KAREmudgeon: Taking a Stand

8:47 AM, Oct 4, 2011   |    comments
Here you sit at your own risk
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GOLDEN VALLEY, Minn. - The story of a female terror suspect who refused to stand in Federal Court in Minneapolis when the judge walked into court reminded me of a case many years ago.

First of all, the suspect made the mistake of trying her stunt on Chief Judge Michael Davis.

Bad Move.

Just ask Denny Hecker. The Twin Cities most famous failed auto mogul didn't give Judge Davis the answers he wanted and he ended up in an orange jump suit, which he still currently wears. And Denny was always on his feet at the proper times.

Anyway, back in the bad ol' Vietnam War days I covered a group of five young people who were protesting the war and snuck into a federal building in Buffalo, New York, stole some draft records (we still had a draft then) and poured a red liquid (animal blood?) over those records.

They were caught and arrested. Charged with three federal offenses, the five decided that they would not stand for U.S. District Court Judge John Curtin because he was "the same as any other man."

Or so they said.

This really riled the local legal community there. Curtin was not swayed. He told the jury to ignore their little stunt. Problem was, the so-called "Buffalo Five" really liked Curtin. They decided that they wanted to pay him some respect, so they began standing when he entered and left the courtroom.

However, since he was "the same as any other man", they stood up for anybody who entered or left the courtroom. That included reporters, like myself, who had to leave periodically to file reports with the home office. You can imagine the scene.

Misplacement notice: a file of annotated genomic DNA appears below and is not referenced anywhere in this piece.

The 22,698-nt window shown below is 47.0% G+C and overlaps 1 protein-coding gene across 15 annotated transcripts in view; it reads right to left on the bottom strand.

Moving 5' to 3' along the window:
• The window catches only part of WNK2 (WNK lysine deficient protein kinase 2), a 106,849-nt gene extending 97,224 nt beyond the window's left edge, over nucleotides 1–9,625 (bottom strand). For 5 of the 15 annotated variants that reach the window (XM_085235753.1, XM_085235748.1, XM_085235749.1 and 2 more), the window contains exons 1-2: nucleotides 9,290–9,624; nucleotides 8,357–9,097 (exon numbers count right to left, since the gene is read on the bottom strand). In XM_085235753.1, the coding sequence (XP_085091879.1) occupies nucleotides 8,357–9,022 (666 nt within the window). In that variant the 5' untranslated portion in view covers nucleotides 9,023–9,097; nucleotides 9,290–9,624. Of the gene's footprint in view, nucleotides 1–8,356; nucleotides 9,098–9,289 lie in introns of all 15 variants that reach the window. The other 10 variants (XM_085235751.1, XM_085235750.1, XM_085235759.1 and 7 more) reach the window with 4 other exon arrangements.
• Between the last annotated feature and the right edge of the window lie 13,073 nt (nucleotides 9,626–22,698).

Did I mention that every so often, nature would call? You would get up to the use the facilities and the entire defense table would be on their feet! Needless to say, that did not help the bladder situation for a lot of spectators.

Curtin, unlike Judge Davis here, seemed amused by the whole thing. I know he thought these five were basically good kids who were just trying to make a point and did it badly. After all, it was a time when a lot of people, young and old, were protesting the war. Of course, the case here involves terror, which we are a gazillion times more sensitive to since 9/11.

FYI, the five were found guilty, although I don't know why since the verdicts made no sense. They were innocent of possessing draft records (even though they were caught with them in their hands) and guilty of something of which there was little proof. Curtin sentenced them all to probation. They had no prior criminal records.

Two of the defendants even got married during the trial.
Curtin went on to become Chief Judge of that district. I eventually landed in TV, and then in Minnesota. The five defendants became what you might call "good" citizens. One even edited a good-sized local newspaper in Upstate New York.

I'm not expecting anything like that in the case in Minneapolis. It's a different political era, a different defendant and a different judge.

Still, I'm reminded that the "Buffalo five" were willing to take the consequences if they had come.

The woman who refused to stand here should expect no less.

(Copyright 2011 by KARE. All Rights Reserved.)

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